In theory, the north side of Comstock House should have been easier to shingle than the south. Yes, more shingles would be required because there's more square footage to cover; there's no chimney or porch cut-out to break up the wall on this side. But that also would mean, in theory, that the project should go faster because there would be less time-consuming work on chimney flashing and trimming all those end shingles into custom shapes to fit. It looked like a more straightforward job overall. In theory.

(RIGHT: Jim Scotchler unwraps the third of three shingle palettes that have been used to date. Each palette contains 13 squares, and each square is intended to cover 100 square feet. Actual coverage is less due to defects - shingles too narrow or uneven - and because we are strictly using the old standards where there is only 4½ inches of shingle exposed)

Before any work could begin, we had to evict our squatters. Honeybees had lived in a portion of the north wall for as long as forty years, and getting rid of them required tearing open the sheathing. We moved our scaffolding from the south side of the house to the corner with the bees, and made a date with beekeeper and "structural extraction" expert Coral Pawka to round 'em up and move 'em out. The tale of this adventure is told in a previous post (don't miss the video).

The other major obstacle was reaching the peak and upper section of the northwest corner. There's a three-foot bump-out for the kitchen, making it impossible to erect the usual scaffolding up against the house. This corner also has the electrical service, so there were also safety concerns about having a scaffold near the lines. We contacted Marshall Scaffolding in Santa Rosa and arranged for them to set it up, and their solution was ingenious. A traditional scaffold remained on the east side and on the west, sections were built up both from the ground and from the roof over the kitchen. Planks bridged over the twin scaffolds. A photo can be seen at the end of this post; every part of the structure was absolutely rock-solid, even at the very top. My highest recommendation goes to these good folks. But like the removal of the bees, this was essentially a separate construction project from the work at hand.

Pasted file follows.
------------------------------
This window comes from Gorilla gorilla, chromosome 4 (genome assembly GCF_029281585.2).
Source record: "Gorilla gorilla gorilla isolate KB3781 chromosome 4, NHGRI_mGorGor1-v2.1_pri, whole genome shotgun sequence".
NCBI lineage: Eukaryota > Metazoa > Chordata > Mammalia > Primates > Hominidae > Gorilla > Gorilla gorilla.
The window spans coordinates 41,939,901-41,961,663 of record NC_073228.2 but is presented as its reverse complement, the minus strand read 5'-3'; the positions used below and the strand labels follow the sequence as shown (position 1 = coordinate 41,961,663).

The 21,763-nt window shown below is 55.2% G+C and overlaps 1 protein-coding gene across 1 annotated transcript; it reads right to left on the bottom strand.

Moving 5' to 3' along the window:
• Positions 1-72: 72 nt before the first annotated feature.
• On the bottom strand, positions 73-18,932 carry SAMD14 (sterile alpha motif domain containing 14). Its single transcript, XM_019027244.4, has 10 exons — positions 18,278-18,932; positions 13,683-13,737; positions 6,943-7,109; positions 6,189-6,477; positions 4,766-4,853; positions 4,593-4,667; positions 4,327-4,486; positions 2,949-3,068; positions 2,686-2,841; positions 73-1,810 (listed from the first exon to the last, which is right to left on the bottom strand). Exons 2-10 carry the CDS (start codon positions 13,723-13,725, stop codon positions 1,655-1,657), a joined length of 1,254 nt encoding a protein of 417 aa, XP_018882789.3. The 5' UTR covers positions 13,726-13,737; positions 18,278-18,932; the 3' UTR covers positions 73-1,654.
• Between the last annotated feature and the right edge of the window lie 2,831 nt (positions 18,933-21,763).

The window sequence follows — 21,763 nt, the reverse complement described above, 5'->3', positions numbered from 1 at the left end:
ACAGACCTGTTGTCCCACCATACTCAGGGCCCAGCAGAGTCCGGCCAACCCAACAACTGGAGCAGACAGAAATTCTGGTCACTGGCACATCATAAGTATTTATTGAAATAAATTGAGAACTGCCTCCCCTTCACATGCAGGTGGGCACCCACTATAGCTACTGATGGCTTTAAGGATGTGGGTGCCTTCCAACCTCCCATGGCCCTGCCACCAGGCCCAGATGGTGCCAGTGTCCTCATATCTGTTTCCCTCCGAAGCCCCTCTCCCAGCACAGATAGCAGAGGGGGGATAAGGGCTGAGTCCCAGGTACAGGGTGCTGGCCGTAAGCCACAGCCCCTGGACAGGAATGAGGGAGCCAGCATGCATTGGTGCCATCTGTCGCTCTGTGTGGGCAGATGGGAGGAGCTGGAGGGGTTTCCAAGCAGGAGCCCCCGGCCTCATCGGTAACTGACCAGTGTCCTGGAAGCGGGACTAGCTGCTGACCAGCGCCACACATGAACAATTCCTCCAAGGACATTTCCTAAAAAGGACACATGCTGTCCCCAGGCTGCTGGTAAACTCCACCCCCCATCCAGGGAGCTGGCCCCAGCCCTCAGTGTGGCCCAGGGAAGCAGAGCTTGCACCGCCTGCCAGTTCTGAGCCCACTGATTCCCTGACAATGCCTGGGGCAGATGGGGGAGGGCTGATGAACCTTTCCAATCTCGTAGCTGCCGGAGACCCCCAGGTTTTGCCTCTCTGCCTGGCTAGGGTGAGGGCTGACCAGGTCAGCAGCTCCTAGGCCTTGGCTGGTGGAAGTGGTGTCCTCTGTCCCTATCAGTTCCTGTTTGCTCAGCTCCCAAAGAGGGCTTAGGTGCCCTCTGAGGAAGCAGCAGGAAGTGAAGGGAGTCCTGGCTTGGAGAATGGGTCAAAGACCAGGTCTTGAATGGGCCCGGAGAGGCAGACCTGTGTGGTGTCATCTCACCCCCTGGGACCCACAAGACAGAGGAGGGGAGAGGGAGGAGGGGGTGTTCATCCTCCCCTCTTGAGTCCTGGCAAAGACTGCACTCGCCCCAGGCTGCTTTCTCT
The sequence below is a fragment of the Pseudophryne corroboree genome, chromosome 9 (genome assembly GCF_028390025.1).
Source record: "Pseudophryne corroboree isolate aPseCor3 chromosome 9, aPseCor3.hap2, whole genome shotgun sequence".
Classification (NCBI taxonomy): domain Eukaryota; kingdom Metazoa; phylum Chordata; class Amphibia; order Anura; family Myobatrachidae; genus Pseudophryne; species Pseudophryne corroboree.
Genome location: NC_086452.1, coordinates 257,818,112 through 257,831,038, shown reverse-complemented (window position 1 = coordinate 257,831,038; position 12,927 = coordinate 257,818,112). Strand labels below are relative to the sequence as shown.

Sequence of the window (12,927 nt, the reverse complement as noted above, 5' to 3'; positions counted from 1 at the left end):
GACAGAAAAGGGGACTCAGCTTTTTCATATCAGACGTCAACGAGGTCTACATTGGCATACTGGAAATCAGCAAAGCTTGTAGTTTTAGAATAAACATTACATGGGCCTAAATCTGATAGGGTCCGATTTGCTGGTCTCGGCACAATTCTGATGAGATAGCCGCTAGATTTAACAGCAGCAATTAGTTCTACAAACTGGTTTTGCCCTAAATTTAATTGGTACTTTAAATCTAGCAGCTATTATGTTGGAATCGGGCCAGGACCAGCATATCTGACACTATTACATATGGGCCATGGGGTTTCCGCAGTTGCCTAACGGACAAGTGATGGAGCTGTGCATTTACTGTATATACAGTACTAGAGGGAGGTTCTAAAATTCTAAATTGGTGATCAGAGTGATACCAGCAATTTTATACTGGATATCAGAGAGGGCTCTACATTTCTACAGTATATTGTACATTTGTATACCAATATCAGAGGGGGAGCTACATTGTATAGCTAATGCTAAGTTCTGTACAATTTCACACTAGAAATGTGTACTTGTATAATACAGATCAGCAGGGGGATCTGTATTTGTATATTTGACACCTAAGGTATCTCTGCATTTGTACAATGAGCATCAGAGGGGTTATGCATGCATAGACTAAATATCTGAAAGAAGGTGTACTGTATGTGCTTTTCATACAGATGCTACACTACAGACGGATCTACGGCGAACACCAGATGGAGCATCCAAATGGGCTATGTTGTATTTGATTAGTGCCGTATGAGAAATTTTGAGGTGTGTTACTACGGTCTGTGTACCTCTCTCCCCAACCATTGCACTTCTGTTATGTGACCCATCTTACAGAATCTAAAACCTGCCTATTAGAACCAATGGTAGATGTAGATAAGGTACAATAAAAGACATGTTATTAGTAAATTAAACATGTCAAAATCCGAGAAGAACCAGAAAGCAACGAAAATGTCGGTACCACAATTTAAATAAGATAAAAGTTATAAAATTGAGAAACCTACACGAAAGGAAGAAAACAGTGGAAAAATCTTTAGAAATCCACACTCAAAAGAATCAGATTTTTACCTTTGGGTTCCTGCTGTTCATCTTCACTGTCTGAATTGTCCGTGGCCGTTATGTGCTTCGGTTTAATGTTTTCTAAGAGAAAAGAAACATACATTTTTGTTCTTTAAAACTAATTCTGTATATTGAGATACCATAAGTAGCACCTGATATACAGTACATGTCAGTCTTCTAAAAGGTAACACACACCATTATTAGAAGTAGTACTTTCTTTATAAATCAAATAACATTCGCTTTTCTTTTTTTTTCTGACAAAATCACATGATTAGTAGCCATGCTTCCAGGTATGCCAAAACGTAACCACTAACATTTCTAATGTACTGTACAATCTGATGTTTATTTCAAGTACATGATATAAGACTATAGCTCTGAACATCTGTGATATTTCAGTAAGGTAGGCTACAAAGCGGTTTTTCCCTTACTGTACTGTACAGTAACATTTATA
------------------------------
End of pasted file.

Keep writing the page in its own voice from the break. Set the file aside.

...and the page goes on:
We have some concerns that the bees may try to return to the location of their old home in the spring, even though all the honeycomb is gone (we hope), their former residence between wall studs is now packed with insulation, and every possible entrance way is sealed (we hope). We likewise expect that the new shingles will deter the woodpecker that did so much damage over the windows in the servant's bedroom and attic.

The real estate agent told us that a servant had died in that bedroom (VERY doubtful) and hinted that some thought it haunted. Then a few weeks after we moved in I heard a knocking coming from there; assuming it was a plumber or someone working on the house, I checked outside. No one around. The same thing happened shortly thereafter, and confess that I was now mildly spooked. Finally I caught our "ghost" in the act; instead of the furious rat-a-tat-tat I associate with Woody Woodpeckers, this fellow makes a few pecks that sound like knocking or hammering, then peeps into the hole to see if there's anything for eats. Before the reshingling I kept a big aluminum skillet in the attic, and whammed it against the wall whenever I heard the "ghost," which seemed to exorcise it for a couple of days.


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